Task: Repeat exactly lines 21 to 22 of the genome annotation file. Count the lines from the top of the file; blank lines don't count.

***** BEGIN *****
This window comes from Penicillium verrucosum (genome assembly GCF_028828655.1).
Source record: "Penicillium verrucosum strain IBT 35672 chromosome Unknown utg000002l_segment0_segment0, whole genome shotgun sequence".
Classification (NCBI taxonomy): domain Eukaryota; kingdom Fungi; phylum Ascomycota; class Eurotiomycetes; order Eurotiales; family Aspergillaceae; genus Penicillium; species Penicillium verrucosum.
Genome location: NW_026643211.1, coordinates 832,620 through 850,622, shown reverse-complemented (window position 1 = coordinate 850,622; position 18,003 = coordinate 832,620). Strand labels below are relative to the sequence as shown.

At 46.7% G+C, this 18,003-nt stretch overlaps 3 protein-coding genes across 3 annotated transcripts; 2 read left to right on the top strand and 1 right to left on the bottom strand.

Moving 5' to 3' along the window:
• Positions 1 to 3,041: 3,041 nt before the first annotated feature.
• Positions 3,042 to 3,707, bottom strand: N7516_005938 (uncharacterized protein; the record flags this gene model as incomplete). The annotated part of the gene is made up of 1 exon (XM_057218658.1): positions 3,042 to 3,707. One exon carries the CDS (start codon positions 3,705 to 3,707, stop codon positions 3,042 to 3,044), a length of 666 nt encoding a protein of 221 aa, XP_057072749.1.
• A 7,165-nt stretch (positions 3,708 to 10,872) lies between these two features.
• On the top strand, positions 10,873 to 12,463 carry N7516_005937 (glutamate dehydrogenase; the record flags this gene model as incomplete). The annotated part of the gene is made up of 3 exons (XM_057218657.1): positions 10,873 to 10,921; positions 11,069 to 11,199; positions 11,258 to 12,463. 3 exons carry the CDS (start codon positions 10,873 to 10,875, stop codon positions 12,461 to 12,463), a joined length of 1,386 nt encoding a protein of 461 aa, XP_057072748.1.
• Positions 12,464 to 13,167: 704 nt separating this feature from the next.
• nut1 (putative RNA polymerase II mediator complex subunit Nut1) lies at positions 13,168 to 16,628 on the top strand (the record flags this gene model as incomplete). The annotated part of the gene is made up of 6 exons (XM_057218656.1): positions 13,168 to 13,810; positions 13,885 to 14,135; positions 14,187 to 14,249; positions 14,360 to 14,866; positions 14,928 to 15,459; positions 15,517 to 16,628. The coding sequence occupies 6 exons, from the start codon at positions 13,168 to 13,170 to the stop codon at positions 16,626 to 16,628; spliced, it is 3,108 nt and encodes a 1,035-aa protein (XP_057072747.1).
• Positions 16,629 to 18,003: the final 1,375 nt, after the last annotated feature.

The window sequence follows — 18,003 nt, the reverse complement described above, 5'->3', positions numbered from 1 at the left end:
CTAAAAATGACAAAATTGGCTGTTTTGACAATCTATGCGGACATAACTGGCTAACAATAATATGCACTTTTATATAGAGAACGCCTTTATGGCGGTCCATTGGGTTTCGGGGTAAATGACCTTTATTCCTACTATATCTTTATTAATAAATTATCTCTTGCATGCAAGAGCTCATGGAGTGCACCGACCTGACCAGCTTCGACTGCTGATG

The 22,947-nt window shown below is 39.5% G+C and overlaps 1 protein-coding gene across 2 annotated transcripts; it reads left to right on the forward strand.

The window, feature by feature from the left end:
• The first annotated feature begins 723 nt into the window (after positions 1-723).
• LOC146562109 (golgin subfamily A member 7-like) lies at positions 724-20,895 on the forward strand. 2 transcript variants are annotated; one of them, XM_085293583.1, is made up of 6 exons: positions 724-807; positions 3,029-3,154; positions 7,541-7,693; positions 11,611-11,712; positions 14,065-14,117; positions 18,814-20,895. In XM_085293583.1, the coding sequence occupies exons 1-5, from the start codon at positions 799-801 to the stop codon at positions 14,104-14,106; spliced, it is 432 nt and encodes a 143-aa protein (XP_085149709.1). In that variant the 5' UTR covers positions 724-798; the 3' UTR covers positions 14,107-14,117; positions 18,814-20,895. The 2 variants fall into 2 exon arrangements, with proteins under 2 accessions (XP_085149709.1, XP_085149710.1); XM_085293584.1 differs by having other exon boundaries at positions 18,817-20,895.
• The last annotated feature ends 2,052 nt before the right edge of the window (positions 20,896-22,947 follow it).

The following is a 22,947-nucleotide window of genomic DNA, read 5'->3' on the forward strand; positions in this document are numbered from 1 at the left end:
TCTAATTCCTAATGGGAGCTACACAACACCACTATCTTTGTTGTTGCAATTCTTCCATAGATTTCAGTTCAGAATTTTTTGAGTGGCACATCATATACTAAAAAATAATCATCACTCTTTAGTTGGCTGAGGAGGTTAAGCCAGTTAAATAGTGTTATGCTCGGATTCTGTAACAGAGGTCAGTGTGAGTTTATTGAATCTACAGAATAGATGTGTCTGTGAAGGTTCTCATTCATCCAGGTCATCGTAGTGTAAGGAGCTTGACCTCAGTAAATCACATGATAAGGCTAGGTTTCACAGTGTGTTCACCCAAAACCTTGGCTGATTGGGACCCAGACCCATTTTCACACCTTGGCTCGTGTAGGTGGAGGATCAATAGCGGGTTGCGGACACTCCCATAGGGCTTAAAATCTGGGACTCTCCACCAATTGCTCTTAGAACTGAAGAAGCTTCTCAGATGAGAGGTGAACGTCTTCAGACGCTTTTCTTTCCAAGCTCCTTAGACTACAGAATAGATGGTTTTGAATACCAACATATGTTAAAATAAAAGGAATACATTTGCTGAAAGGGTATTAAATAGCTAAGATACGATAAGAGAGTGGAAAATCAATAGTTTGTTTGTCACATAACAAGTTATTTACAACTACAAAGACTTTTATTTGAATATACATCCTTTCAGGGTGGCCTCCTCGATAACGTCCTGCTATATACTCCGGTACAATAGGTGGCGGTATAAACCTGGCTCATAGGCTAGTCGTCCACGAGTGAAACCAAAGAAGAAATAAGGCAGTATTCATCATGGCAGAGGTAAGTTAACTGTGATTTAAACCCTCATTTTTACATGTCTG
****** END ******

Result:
The following is a 22,947-nucleotide window of genomic DNA, read 5'->3' on the forward strand; positions in this document are numbered from 1 at the left end:
TCTAATTCCTAATGGGAGCTACACAACACCACTATCTTTGTTGTTGCAATTCTTCCATAGATTTCAGTTCAGAATTTTTTGAGTGGCACATCATATACTAAAAAATAATCATCACTCTTTAGTTGGCTGAGGAGGTTAAGCCAGTTAAATAGTGTTATGCTCGGATTCTGTAACAGAGGTCAGTGTGAGTTTATTGAATCTACAGAATAGATGTGTCTGTGAAGGTTCTCATTCATCCAGGTCATCGTAGTGTAAGGAGCTTGACCTCAGTAAATCACATGATAAGGCTAGGTTTCACAGTGTGTTCACCCAAAACCTTGGCTGATTGGGACCCAGACCCATTTTCACACCTTGGCTCGTGTAGGTGGAGGATCAATAGCGGGTTGCGGACACTCCCATAGGGCTTAAAATCTGGGACTCTCCACCAATTGCTCTTAGAACTGAAGAAGCTTCTCAGATGAGAGGTGAACGTCTTCAGACGCTTTTCTTTCCAAGCTCCTTAGACTACAGAATAGATGGTTTTGAATACCAACATATGTTAAAATAAAAGGAATACATTTGCTGAAAGGGTATTAAATAGCTAAGATACGATAAGAGAGTGGAAAATCAATAGTTTGTTTGTCACATAACAAGTTATTTACAACTACAAAGACTTTTATTTGAATATACATCCTTTCAGGGTGGCCTCCTCGATAACGTCCTGCTATATACTCCGGTACAATAGGTGGCGGTATAAACCTGGCTCATAGGCTAGTCGTCCACGAGTGAAACCAAAGAAGAAATAAGGCAGTATTCATCATGGCAGAGGTAAGTTAACTGTGATTTAAACCCTCATTTTTACATGTCTG